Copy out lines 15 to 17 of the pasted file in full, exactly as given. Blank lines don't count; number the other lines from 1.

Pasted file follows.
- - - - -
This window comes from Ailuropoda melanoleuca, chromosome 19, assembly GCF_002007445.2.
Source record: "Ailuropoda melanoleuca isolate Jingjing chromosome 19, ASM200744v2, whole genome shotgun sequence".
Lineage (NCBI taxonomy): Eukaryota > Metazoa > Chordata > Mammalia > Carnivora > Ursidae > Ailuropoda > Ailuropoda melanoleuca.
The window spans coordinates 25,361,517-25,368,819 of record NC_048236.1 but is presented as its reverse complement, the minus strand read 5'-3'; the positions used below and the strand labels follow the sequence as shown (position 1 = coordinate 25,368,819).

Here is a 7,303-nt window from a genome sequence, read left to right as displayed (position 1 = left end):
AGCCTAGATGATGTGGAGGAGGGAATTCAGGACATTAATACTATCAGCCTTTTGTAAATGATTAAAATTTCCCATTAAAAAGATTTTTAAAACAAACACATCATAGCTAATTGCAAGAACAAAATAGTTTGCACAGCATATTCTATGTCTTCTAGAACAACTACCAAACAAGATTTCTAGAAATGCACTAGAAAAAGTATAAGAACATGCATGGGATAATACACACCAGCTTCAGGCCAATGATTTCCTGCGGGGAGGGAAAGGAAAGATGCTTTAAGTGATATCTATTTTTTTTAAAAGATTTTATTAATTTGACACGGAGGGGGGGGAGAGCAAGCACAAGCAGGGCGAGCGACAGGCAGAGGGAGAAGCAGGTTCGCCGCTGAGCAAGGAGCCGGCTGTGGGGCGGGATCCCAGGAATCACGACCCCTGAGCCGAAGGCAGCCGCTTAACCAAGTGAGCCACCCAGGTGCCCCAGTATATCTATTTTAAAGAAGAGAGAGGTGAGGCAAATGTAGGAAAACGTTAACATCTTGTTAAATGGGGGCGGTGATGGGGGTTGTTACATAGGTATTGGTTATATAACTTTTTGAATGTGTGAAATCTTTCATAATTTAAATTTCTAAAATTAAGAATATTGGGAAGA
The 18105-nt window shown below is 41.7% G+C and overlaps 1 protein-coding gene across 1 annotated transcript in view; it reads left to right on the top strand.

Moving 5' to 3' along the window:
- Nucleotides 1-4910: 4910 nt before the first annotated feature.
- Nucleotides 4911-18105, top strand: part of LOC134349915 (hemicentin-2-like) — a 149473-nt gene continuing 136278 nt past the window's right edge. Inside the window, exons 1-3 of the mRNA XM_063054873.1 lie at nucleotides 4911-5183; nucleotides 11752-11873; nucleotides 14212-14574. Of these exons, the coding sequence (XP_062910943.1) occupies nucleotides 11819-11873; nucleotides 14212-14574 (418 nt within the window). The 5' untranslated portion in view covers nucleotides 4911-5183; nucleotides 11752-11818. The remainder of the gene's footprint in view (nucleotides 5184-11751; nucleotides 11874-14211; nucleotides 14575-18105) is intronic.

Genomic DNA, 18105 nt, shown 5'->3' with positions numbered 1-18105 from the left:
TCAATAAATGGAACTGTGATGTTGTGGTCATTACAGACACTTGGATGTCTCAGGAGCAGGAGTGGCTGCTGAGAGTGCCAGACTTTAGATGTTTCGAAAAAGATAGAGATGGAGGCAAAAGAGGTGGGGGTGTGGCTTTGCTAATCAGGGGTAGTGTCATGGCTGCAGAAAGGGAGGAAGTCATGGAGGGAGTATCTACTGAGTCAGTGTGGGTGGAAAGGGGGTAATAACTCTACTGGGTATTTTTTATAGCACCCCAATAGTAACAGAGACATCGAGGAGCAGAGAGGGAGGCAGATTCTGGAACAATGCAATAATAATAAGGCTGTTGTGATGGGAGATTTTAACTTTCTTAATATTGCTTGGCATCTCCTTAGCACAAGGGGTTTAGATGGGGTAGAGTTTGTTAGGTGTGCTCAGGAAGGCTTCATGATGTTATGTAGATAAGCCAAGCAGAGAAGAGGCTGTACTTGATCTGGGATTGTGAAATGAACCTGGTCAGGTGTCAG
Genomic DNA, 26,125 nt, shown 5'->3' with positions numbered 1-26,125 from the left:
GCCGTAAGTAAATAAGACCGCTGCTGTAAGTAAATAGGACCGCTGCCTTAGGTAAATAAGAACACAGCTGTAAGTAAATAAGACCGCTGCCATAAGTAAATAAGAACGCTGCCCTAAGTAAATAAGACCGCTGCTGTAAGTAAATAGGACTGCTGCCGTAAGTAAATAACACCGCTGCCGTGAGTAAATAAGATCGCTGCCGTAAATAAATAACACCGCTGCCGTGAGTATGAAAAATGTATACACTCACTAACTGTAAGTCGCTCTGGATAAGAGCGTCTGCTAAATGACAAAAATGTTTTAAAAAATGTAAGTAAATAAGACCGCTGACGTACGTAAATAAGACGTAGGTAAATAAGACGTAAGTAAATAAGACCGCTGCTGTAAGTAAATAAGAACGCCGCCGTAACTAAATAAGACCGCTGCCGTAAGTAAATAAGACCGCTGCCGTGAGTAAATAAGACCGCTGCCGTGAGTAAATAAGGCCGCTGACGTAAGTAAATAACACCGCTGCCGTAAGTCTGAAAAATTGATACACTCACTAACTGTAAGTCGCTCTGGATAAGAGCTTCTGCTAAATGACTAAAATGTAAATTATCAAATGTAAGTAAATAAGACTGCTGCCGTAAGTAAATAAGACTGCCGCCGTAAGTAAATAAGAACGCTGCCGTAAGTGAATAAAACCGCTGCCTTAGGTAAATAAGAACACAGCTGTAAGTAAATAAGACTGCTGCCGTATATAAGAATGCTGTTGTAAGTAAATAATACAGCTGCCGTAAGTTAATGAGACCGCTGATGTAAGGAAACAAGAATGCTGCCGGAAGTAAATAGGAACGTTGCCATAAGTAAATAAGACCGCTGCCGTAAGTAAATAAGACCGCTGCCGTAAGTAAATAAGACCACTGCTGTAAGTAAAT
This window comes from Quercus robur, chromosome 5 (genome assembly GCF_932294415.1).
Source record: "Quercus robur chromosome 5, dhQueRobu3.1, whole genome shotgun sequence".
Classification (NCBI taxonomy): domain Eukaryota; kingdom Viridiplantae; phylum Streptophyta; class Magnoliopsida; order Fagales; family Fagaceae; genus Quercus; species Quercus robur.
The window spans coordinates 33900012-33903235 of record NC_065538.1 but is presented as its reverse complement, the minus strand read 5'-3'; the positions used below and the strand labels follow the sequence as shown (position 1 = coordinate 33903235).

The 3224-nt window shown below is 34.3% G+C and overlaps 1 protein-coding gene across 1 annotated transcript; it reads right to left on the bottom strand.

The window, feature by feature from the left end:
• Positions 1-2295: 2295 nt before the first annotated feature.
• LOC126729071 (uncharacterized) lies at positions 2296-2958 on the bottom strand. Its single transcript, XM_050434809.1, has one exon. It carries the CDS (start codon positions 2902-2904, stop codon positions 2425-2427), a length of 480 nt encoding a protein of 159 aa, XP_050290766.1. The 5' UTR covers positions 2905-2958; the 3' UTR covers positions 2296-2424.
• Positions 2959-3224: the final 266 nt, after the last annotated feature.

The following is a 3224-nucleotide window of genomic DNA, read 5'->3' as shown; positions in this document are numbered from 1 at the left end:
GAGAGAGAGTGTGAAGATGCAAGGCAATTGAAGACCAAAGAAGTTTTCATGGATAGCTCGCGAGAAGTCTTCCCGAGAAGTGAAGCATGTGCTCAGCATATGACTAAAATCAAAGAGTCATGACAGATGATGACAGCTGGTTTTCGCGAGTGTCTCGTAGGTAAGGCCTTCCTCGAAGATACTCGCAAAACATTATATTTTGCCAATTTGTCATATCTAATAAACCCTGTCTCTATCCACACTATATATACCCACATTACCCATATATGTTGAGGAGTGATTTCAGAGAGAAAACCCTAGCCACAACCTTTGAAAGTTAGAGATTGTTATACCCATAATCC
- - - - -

This window comes from Quercus robur, chromosome 5 (genome assembly GCF_932294415.1).
Source record: "Quercus robur chromosome 5, dhQueRobu3.1, whole genome shotgun sequence".
Classification (NCBI taxonomy): domain Eukaryota; kingdom Viridiplantae; phylum Streptophyta; class Magnoliopsida; order Fagales; family Fagaceae; genus Quercus; species Quercus robur.